Charmead Schella, of Port Alberni, BC, has learned that money doesn’t make the memory. Before kids, she thought nothing of dropping a wad of cash on presents for the holidays — a backlash against her frugal childhood. “Watching my mom stress about money took away from the fun and buoyancy of the season,” she says. But after she had her first son, money became tight, and Schella discovered she could scale back on spending without losing the festive spirit. She and her husband decided to make many of their presents, spending a fraction of what they used to. Now the parents of two boys, they’ve continued the tradition, making each other jewellery boxes and books, and they gift one another massages and dinners cooked before the other gets home from work. Sons Angus and Beck have gotten in on the act, crafting jewellery for their mom.

Read more: 10 healthy dinners for the New Year>

“We have turned the holidays around to make them about surprise, effort, love and thought, not money,” she says.

Hicks thinks like a kid during the holidays to help stay out of debt. “My daughter is three,” she says. “She doesn’t care if she gets one toy or 25 toys. I try to remember that she’s just excited it’s Christmas.”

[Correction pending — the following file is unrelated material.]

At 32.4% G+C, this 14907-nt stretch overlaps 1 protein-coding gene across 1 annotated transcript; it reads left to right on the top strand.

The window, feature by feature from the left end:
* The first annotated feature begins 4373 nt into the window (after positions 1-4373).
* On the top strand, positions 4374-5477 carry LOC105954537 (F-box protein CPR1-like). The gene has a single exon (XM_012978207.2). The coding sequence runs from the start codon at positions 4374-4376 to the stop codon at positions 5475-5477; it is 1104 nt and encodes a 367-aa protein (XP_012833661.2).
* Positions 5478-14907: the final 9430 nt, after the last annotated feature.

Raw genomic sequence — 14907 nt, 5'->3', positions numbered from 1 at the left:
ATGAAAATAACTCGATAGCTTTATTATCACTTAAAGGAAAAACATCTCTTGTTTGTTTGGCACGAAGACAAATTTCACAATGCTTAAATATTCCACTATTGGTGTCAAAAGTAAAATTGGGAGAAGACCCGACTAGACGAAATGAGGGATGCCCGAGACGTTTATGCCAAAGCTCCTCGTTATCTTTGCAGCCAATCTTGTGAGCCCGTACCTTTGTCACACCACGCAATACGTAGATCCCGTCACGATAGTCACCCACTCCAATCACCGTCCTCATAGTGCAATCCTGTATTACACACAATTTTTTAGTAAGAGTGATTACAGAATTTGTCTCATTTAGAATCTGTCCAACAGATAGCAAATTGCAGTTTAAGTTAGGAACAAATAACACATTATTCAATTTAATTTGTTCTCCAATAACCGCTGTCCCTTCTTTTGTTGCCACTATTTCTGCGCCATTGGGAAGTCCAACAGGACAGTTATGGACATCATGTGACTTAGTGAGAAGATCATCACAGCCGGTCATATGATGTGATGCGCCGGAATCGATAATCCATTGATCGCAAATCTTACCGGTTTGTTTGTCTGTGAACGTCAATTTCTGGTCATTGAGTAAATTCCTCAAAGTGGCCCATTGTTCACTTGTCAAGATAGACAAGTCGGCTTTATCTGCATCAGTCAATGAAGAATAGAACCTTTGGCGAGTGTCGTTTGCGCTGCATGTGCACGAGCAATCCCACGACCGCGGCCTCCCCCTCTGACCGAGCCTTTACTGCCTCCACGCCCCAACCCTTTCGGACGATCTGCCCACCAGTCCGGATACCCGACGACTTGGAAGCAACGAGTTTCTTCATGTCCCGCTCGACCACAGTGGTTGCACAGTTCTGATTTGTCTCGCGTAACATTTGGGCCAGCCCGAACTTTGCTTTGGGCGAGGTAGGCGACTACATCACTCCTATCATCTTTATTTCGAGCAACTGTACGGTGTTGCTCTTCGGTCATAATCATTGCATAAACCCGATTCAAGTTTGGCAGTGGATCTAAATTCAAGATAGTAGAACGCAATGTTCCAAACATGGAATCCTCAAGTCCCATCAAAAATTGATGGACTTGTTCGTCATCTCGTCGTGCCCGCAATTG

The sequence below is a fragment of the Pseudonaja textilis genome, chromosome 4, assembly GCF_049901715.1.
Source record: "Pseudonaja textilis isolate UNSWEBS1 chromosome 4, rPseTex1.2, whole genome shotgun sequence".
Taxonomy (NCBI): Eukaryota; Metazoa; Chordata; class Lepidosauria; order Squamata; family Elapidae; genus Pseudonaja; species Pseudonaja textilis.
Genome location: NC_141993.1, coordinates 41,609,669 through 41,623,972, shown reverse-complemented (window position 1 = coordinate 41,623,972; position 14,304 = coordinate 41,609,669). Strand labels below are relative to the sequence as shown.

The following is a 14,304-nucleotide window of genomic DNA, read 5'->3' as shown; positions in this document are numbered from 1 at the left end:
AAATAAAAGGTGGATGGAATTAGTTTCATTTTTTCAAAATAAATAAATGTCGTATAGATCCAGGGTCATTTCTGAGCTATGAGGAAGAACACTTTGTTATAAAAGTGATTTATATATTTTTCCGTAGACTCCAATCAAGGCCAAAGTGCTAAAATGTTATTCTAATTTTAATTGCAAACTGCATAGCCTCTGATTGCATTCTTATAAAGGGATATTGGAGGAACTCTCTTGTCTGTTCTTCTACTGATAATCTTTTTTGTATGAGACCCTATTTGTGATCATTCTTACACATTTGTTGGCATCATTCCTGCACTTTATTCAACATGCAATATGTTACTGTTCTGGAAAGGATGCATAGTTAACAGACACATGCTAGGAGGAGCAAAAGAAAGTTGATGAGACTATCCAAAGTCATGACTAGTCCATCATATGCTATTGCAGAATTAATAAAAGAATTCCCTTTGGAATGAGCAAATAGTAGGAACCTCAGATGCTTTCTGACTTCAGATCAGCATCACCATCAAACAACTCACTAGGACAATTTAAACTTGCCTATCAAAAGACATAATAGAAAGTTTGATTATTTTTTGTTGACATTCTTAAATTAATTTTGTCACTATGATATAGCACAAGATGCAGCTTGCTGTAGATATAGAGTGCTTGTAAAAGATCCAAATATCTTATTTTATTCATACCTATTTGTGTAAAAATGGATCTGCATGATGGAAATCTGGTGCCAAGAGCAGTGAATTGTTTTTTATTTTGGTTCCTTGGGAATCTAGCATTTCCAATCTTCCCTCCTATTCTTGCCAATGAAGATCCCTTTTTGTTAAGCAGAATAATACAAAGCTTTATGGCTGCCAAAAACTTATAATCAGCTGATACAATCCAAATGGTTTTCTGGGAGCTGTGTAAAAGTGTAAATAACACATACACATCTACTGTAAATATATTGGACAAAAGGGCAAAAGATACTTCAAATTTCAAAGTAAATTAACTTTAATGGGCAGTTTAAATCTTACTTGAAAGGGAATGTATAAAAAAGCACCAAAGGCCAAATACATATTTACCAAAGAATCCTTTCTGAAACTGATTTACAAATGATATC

Which debt should you pay off first?
To slash debt quickly, try “snowballing”: Pay the bill with the highest interest rate first, while paying the minimum balances on the rest. Once the first debt is paid, roll that money into repayment on the next one. Repeat.

You better watch out
Women in particular have a hard time reigning in spending during the holidays, says Alison Konrad, a professor of organizational behaviour at Ivey Business School at Western University in London, Ont. “Women are much more likely to spend money freely on other people than on themselves,” she says.

Stop the cycle
How will you handle next year’s spend-fest? Even if you’re still paying off debt, start saving now, so you don’t find yourself in the same position this time next year. Putting away just $10 a week adds up to about $500 by December.

Your seasonal savings plan:
* Set a holiday budget and include sneaky expenses like entertaining, alcohol, tips and stocking stuffers;
* Give handmade gifts to teachers and neighbours;
* Place cash into separate envelopes for each person on your list, and stop when it’s gone;
* Be honest about what your child actually needs. A mountain of gifts for a one-year-old? Maybe not.

A version of this article appeared in our January 2014 issue with the headline “Holiday recovery,” pp. 42-3.